Q & A

NOTE: This FAQ for our 2013 fundraiser is out of date

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Questions and Answers

1. What will this accomplish? The most important immediate benefit will be that instructors (including teachers, parents, and self studying adults) will be able to use any text with any vocabulary as the basis of a self-contained reading and pronunciation practice assessment exercise. For example, professors will be able to use text with the jargon specific to their field of research in order to train second language learning students in the field they are working in. Likewise, parents and grade school teachers will be able to select texts with a student's most troubling vocabulary for practicing reading and pronunciation, and observe the score progress as the student repeats attempts to correctly read and pronounce that vocabulary. Those capabilities do not yet exist and they will substantially improve basic through graduate level reading, and spoken language instruction.

2. Why try to raise $15,000? First, I intend to make the resulting English speech and reading instruction system available to everyone for free, and while the site will offer premium services to those who wish to pay in order to support the free primary offering, there will be up-front operating costs in the $10s of thousands. Second, I intend to take at least a year off of my regular contracting to devote full time to starting and running the initial site, and helping those who wish to install it for other languages and locally at schools and ESL centers. Third, the ample up-front costs for exemplar phrase recording collection require a substantial amount of money to commence work (5,000 words of initial content with a statistically significant set of exemplars requires purchasing about 15,000 sentence recordings. While Amazon Mechanical Turk workers will make recordings for less than a dollar each, native English speakers on AMT will demand nearly that amount in quantity.) Originally this project was slated to be funded over Summer 2011 by a major university, and I will follow the plan in the project milestones from the original proposed contract.

3. Are you seeking donations only, or programming help too? Several of the necessary components are already working in C, Perl, and PHP. The plan in the milestones is to stick with PHP for the remaining work, plus Android Java, Objective C for Apple iOS, and C and Python on OLPC systems. If you have any of that experience, I would be glad to have your help. Even if there was unlimited volunteer labor for this, we would still need to raise enough money to pay for at least 15,000 recordings to establish a good database of audio exemplars for the initial 5,000 words of content. That should certainly be done before going live, because a sufficiently large and engaging set of initial phrases is essential to bootstrap the initial utility of the system, and after that we can price premium offerings to pay for continued acquisition of exemplar recordings.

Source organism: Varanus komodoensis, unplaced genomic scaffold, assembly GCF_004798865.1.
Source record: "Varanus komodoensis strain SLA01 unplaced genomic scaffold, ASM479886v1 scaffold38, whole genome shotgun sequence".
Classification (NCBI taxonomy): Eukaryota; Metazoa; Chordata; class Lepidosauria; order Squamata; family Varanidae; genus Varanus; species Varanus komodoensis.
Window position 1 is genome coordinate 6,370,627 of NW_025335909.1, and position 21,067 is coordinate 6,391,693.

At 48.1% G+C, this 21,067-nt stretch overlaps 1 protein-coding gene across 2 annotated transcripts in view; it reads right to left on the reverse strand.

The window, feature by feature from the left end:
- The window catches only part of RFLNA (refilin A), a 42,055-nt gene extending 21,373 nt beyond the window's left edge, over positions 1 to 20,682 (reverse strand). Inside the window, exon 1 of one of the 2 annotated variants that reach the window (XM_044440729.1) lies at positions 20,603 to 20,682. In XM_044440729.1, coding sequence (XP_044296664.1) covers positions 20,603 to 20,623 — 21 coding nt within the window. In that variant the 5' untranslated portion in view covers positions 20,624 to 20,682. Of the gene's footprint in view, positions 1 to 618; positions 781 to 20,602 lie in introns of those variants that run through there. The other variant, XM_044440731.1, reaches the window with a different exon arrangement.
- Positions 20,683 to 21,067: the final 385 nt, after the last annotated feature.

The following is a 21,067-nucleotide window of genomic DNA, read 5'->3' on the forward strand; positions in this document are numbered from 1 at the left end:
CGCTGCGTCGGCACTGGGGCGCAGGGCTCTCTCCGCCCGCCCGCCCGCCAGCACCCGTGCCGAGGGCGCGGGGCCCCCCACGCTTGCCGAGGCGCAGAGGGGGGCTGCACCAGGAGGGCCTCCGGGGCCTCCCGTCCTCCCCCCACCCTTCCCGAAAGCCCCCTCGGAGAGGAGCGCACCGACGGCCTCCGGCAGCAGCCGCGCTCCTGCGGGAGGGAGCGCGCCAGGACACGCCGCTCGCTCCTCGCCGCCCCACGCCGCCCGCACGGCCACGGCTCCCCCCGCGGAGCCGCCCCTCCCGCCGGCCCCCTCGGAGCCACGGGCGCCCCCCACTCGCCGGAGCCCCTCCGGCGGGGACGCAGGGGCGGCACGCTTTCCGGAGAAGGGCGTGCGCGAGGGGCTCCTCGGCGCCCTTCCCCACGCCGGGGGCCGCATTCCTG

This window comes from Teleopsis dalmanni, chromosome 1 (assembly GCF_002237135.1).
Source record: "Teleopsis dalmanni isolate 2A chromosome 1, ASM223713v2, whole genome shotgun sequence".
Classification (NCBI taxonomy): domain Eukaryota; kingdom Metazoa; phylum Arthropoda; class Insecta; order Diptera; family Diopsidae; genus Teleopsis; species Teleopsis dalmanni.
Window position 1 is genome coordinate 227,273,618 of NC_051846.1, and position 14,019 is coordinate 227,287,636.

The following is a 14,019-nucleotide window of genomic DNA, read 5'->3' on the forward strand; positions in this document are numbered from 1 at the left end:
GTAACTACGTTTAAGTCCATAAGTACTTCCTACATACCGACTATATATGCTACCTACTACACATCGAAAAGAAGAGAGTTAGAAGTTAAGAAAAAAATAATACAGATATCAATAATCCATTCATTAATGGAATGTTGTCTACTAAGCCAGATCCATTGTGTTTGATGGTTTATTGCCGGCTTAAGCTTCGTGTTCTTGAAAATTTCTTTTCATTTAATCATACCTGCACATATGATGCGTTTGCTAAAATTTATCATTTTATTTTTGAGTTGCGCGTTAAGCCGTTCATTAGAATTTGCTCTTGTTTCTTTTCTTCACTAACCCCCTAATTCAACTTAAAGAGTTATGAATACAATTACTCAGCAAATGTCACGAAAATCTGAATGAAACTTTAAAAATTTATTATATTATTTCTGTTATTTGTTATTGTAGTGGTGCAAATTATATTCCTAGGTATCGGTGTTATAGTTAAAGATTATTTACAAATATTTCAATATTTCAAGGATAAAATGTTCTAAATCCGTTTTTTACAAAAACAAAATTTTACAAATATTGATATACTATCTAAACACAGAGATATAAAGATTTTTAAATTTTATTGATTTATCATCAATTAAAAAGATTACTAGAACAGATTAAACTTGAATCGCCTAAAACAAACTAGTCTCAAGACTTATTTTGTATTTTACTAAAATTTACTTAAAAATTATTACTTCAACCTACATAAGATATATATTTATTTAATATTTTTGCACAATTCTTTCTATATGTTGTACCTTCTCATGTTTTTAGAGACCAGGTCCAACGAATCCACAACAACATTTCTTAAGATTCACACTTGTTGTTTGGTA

4. How can I help support this project? Please spread the word about the sponsorship fundraiser, and ask those who you think may be able to contribute to consider helping. If you are associated with an educational institution or a government, please send me your thoughts by email or blog comment so that I might share them with others. Endorsements and open letters of support are most welcome from anyone. If you're part of a business, please see if your company has a matched giving program and let me know if I qualify.

5. You've been working on this for fifteen years, so why don't you have a better demo? The "Speech Training Aid" patent by Robert Series et al. (UK) expired in November 2011. Because I tried to license it, I had to be particularly careful about not even appearing to make any commercial use of the technologies involved until now. Before I became aware of the pertinent details of the patent, I had sold some ReadSay PROnounce handheld systems but then had to stop when I determined I was probably infringing the patent. I then negotiated with the patent holders regarding licensing terms. They were originally amenable, but as we got closer to agreement they increased their offered fee by more than five times, and the went after large corporate infringers, causing large price increases (more than 10x) of some very popular products. Because of those concerns, I was advised to refrain from any substantial work until December 2011, and I had prior commitments until now.

6. Where can I learn more about this technology? Try the links in this 2008 Stanford Open Source Laboratory presentation and demo abstract with updated links or ask on the SLICS project blog here.

7. Why aren't you using Kickstarter or a similar crowdfunding tool? Sadly, our latest Kickstarter only reached 20% of our goal, but we are persuing royalty financing and other options in addition to your kind donations.

8. Are donations tax deductible? Maybe, but don't count on it. I have applied for a 501(c)3 charitable tax exemption, but there is no guarantee that it will ever be approved, and no guarantee that it will happen in time to file your next tax return. If and when the tax exemption application is approved, I will notify all donors immediately.

9. Which software license are you using and where are you hosting the code repository? The software will be licensed under the Apache License, Version 2.0 or the CMUSphinx BSD-style license.

10. When do you plan to ship the donation incentives? 2013 donors should have recieved their incentives. If not, please email.
logoJames Salsman
February 27, 2014
Q & A